Archive for May, 2006

Technorati and Paramount Classics Bring Blog Conversation to Film Sites

May 22nd, 2006, by Peter Hirshberg | located in Conversations | Comments off | trackback

I’m posting this both on my blog, and on the Technorati weblog.

This is a great example of how brands can really engage their audience. Here you have the Hollywood— home of the ultimate media companies. And film marketing— which has been about posters and junkets. Amazing things happen when you let the brand side of a media company go beyond traditional marketing behavior and actually engage in conversation— and act like a media company itself.

Technorati and Paramount Classics have announced an eighteen-month relationship to bring blogosphere discussion about each of their upcoming films directly to each film’s web site. We’ve begun with An Inconvenient Truth, the global warming documentary starring Al Gore, which will be in select theaters beginning May 24th. The site, with live blogger commentary, is here. Here’s a link to our official press release.

Film sites have traditionally been one-way marketing vehicles. A place to find trailers, synopsis, actors’ pictures, and bling for fans to download. But seldom a big tent for conversation and ideas. Paramount Classics recognizes that their film site will be more vibrant and authentic if the unfettered conversation about a film plays out on the film home page. Its a terrific way to shine attention on the word of mouth about a film— which is traditionally difficult to find since blog discussion is spread out over thousands of blogs, but never in one place. The studio is both making word of mouth about their film easy to find, and creating traffic for bloggers who are writing about the picture.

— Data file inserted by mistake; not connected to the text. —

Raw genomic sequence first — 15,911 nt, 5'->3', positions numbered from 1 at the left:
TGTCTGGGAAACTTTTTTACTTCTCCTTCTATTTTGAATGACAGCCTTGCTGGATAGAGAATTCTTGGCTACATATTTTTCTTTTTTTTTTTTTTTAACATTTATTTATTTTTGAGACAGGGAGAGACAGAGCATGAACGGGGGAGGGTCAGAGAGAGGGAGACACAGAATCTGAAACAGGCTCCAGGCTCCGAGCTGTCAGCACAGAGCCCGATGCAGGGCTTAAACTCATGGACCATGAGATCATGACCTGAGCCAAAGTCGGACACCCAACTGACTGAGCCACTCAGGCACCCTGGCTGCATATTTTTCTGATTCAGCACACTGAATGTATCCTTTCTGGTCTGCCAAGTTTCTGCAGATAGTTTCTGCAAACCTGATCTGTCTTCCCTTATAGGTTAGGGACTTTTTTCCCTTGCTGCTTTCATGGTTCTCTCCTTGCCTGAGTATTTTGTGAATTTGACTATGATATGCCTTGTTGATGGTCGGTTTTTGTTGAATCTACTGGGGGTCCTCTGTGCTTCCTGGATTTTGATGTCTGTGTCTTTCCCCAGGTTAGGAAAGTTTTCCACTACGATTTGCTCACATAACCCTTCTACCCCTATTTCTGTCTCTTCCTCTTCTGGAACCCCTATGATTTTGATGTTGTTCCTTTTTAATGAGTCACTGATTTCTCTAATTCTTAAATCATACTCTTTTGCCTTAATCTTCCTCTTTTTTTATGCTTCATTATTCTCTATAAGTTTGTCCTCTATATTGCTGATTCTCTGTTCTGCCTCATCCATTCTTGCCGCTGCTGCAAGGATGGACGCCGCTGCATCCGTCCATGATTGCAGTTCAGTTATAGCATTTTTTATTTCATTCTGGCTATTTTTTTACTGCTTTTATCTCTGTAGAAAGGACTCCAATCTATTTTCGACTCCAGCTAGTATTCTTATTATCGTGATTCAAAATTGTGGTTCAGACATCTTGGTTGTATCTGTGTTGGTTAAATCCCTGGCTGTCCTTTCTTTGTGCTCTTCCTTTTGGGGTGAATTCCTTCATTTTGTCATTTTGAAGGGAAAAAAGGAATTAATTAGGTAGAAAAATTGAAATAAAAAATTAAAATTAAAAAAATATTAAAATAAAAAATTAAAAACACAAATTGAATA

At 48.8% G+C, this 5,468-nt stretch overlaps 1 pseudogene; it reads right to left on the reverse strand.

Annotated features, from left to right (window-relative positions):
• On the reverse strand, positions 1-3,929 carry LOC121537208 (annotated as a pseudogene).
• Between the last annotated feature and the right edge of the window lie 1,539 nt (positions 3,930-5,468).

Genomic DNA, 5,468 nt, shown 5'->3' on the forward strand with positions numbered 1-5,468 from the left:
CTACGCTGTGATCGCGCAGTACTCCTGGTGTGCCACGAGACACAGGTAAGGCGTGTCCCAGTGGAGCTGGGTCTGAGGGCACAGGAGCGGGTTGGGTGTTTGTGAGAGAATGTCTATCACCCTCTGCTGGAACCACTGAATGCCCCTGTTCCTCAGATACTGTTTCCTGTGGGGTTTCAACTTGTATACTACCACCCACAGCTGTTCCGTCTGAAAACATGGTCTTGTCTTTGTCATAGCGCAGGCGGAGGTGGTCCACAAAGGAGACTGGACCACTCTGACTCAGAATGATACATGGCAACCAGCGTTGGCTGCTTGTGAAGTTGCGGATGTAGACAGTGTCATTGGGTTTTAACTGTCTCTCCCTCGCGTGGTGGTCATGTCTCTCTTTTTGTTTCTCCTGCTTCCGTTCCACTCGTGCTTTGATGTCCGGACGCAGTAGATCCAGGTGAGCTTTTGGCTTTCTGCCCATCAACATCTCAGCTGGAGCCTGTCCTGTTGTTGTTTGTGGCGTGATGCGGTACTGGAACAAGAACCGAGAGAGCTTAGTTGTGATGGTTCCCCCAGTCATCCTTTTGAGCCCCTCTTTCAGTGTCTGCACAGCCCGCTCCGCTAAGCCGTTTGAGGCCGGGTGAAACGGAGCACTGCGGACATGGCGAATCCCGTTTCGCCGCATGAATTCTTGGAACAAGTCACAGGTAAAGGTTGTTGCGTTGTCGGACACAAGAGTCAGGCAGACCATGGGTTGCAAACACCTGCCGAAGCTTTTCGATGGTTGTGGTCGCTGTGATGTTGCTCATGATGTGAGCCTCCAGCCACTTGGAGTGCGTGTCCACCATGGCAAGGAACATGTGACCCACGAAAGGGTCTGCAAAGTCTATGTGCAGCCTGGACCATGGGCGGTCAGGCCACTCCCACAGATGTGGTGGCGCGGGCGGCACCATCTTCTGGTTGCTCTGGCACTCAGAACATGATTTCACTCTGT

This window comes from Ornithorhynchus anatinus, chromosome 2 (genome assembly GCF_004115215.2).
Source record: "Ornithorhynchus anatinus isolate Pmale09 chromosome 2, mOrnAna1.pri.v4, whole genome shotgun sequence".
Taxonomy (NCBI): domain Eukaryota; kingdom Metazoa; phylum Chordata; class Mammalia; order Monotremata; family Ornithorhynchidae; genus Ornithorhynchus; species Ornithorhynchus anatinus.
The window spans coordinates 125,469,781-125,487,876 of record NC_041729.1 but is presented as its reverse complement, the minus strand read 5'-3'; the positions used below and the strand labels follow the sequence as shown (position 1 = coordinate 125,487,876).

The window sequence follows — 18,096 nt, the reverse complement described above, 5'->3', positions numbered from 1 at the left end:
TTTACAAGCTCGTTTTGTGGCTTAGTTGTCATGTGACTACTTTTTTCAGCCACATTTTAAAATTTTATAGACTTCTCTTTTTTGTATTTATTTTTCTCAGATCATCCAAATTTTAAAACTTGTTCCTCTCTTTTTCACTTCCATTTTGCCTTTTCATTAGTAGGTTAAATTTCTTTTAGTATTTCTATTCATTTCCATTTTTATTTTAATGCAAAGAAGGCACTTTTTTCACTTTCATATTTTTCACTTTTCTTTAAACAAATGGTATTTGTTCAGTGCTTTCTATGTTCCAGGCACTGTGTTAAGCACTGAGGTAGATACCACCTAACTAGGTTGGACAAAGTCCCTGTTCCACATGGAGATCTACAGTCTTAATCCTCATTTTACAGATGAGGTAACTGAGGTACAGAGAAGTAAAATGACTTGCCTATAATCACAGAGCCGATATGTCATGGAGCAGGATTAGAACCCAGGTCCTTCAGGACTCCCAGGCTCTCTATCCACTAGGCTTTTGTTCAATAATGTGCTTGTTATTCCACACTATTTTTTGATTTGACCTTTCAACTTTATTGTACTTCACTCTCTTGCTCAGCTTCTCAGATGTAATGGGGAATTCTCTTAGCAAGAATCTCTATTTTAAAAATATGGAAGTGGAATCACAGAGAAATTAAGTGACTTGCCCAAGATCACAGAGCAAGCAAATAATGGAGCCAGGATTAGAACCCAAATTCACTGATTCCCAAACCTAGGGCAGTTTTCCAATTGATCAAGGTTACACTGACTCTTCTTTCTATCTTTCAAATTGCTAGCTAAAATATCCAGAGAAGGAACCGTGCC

The Inconvenient Truth site highlights both posts about the film, and posts about climate change and global warming which may never mention the film. About an hour after the site went live I dropped by and found a fascinating post that led to an oil-industry funded organization that is starting to run TV spots proclaiming that global warming is bogus. Throughout the weekend I checked back to watch the blogosphere’s reaction to that drama. A film site that tunes into the live web really is a lot more lively than the alternative.

By the way, this is a well crafted film. Unlike Fahrenheit 9/11, which was a polemic and made the left act left-ier and the right behave right-ier, this picture does a great job of laying out its argument and — just when you’re wondering if an argument holds weight– coming back with evidence to make its point. In many ways this film and the blogosphere were made for each other. Its going to be fascinating to watch how the left and right, the energy industry and environmentalists speak to one another in the coming weeks. No matter where you stand on the issue, go see the film. Blog about it. Its going to be a quite a consequential discussion!